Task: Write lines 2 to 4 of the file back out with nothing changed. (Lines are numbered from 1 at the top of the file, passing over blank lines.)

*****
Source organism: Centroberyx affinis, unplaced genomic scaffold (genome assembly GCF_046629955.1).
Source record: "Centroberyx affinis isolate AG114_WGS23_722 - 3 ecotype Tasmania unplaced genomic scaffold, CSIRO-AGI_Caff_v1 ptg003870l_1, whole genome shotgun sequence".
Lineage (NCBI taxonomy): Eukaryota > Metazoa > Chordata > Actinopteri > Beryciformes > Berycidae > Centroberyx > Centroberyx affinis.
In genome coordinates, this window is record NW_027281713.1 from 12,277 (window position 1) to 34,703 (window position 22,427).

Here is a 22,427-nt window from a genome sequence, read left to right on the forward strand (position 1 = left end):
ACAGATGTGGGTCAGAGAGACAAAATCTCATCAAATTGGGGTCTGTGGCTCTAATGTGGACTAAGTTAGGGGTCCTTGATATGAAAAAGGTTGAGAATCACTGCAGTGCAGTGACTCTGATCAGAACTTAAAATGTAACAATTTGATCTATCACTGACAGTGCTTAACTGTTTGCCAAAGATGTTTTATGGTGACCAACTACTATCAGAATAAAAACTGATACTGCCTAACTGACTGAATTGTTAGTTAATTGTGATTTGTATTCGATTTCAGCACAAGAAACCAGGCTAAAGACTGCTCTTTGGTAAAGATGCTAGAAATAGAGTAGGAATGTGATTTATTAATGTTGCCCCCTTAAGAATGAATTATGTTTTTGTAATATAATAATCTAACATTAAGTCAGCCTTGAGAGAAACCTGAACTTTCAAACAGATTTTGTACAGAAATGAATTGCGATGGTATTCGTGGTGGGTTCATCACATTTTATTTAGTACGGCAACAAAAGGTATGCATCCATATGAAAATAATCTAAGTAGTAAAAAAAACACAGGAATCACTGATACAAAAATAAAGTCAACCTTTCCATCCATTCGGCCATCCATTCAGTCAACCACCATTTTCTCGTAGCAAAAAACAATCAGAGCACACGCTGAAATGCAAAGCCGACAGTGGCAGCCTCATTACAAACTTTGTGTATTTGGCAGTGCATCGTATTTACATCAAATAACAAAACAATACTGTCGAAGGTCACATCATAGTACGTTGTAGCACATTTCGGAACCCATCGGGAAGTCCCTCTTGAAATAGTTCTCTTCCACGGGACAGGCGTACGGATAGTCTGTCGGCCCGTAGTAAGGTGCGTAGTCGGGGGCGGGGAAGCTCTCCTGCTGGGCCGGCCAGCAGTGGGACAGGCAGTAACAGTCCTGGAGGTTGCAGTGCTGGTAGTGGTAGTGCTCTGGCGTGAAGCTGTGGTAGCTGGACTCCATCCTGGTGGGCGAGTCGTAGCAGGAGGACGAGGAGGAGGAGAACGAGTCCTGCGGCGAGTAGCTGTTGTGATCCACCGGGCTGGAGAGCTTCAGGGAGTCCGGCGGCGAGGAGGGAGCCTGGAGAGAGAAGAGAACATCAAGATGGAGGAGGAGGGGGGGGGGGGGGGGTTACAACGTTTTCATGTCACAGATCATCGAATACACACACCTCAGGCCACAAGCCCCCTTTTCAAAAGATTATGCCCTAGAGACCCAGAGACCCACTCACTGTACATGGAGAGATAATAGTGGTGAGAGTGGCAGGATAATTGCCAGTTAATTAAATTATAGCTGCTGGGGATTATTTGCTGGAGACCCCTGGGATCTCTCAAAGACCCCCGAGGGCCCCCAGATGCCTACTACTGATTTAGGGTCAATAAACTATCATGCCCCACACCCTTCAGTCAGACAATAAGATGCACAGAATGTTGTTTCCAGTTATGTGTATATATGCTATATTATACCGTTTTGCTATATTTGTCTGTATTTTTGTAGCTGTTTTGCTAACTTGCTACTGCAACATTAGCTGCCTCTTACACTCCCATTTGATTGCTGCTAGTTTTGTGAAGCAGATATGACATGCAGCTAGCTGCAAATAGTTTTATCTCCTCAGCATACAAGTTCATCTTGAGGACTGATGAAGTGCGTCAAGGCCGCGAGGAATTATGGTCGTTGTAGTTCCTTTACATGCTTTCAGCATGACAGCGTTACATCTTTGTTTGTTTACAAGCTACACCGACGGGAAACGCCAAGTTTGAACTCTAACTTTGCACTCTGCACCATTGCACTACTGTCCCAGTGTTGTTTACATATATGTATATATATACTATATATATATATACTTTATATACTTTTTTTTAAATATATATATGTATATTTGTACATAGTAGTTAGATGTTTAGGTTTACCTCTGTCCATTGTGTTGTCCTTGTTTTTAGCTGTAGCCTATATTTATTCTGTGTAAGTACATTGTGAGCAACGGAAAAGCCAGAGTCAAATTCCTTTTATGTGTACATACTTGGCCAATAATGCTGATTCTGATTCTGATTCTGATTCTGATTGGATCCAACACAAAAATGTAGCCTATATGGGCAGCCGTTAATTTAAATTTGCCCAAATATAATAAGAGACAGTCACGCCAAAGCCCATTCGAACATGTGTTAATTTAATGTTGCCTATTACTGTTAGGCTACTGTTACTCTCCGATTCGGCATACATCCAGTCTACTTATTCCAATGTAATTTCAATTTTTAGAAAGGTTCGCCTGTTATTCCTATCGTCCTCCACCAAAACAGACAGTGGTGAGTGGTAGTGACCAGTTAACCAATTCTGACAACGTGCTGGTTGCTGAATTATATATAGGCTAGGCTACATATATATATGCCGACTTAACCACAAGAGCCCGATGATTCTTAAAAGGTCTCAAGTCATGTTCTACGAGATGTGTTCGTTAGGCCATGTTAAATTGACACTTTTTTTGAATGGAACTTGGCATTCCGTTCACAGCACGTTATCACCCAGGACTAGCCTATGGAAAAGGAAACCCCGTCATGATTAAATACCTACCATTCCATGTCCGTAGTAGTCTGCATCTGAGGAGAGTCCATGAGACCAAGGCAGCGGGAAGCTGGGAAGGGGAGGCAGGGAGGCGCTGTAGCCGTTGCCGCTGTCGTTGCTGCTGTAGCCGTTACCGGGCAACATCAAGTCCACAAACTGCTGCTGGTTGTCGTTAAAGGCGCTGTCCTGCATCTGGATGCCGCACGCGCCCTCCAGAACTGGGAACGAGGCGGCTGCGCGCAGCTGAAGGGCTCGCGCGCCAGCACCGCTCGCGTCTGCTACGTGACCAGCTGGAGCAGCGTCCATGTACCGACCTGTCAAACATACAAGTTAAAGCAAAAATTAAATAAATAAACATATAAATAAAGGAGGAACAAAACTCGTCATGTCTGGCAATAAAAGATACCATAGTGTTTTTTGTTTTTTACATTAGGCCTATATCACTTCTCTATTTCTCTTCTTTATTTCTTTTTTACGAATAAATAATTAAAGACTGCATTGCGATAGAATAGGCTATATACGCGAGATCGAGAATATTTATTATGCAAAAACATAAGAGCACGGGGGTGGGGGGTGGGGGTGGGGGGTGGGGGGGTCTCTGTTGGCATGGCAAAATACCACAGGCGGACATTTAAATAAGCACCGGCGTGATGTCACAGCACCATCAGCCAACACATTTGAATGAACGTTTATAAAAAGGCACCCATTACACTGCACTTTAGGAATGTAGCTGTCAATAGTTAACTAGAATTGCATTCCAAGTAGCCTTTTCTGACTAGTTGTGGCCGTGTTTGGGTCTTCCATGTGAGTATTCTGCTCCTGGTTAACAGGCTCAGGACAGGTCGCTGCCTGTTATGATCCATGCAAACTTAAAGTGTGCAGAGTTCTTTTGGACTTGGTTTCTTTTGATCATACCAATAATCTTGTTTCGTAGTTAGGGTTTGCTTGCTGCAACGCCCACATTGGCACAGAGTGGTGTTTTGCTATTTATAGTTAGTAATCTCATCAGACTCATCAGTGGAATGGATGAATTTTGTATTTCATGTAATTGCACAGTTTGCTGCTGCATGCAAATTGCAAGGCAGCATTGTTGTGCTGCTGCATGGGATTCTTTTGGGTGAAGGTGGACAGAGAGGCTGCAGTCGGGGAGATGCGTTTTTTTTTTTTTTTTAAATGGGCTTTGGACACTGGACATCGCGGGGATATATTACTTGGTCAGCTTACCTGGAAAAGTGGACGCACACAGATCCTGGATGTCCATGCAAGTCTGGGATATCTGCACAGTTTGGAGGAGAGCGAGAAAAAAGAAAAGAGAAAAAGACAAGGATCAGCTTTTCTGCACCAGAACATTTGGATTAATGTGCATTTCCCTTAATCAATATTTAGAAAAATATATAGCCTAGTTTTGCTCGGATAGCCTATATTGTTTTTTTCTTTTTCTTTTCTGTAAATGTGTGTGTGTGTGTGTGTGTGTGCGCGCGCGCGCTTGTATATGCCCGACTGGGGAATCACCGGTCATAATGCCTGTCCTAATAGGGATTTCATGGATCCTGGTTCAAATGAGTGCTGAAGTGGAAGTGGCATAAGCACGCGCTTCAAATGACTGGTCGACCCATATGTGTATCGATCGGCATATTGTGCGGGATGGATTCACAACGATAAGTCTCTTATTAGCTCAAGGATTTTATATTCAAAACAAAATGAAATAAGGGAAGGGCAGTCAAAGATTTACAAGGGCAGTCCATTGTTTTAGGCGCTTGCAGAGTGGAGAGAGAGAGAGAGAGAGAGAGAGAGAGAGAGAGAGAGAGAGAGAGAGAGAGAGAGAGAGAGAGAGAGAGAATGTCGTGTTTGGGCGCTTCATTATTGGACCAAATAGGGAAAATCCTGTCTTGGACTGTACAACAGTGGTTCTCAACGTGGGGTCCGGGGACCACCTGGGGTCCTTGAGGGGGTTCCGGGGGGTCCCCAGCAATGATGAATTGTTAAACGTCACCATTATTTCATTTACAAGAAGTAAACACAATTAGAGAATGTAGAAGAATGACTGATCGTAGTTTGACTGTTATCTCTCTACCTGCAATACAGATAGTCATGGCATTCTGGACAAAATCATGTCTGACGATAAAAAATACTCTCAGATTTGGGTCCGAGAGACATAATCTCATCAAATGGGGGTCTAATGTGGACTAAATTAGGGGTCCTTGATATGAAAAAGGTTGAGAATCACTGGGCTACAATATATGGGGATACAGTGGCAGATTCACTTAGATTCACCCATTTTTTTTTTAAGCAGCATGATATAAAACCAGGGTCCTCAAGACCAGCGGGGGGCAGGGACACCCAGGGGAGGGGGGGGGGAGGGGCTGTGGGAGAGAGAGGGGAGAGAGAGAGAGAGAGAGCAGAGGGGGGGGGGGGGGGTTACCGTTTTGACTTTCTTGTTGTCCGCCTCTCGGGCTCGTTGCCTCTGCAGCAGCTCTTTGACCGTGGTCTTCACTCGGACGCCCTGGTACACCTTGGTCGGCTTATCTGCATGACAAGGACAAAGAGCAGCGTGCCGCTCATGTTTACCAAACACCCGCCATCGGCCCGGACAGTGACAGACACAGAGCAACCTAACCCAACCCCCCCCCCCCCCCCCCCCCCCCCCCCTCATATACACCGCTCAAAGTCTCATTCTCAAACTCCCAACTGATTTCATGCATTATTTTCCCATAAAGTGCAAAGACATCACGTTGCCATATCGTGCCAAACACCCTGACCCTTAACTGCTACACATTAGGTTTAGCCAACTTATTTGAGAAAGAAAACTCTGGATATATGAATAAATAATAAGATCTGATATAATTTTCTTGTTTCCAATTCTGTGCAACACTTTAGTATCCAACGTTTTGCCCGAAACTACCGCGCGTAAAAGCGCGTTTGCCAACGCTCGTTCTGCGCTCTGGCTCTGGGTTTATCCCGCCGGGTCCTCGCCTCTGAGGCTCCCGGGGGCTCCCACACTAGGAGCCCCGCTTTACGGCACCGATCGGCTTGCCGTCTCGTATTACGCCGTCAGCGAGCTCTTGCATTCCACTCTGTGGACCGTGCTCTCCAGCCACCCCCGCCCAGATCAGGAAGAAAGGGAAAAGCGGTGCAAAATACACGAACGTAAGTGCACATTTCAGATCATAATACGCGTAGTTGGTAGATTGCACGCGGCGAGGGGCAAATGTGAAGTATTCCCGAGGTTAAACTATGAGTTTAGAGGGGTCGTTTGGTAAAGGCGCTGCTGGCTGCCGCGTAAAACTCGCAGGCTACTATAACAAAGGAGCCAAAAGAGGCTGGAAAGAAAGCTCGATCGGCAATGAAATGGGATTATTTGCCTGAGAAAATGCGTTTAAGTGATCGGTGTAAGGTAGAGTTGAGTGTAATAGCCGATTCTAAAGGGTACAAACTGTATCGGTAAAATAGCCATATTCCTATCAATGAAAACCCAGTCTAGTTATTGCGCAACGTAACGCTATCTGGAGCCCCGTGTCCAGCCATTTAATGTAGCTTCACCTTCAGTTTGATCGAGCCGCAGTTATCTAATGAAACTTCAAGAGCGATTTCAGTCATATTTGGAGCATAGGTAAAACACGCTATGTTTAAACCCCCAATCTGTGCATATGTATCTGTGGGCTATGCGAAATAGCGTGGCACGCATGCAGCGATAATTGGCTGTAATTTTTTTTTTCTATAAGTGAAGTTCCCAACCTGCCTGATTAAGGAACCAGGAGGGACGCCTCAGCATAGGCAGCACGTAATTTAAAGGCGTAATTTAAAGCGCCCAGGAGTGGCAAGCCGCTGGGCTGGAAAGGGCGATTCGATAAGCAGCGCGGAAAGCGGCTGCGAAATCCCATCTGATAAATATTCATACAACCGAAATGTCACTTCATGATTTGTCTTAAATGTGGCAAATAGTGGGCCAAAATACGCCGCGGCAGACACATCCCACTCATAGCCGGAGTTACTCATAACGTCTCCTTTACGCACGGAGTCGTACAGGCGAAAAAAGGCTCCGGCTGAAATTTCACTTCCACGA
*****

Source record: "Centroberyx affinis isolate AG114_WGS23_722 - 3 ecotype Tasmania unplaced genomic scaffold, CSIRO-AGI_Caff_v1 ptg003870l_1, whole genome shotgun sequence".
Lineage (NCBI taxonomy): Eukaryota > Metazoa > Chordata > Actinopteri > Beryciformes > Berycidae > Centroberyx > Centroberyx affinis.
In genome coordinates, this window is record NW_027281713.1 from 12,277 (window position 1) to 34,703 (window position 22,427).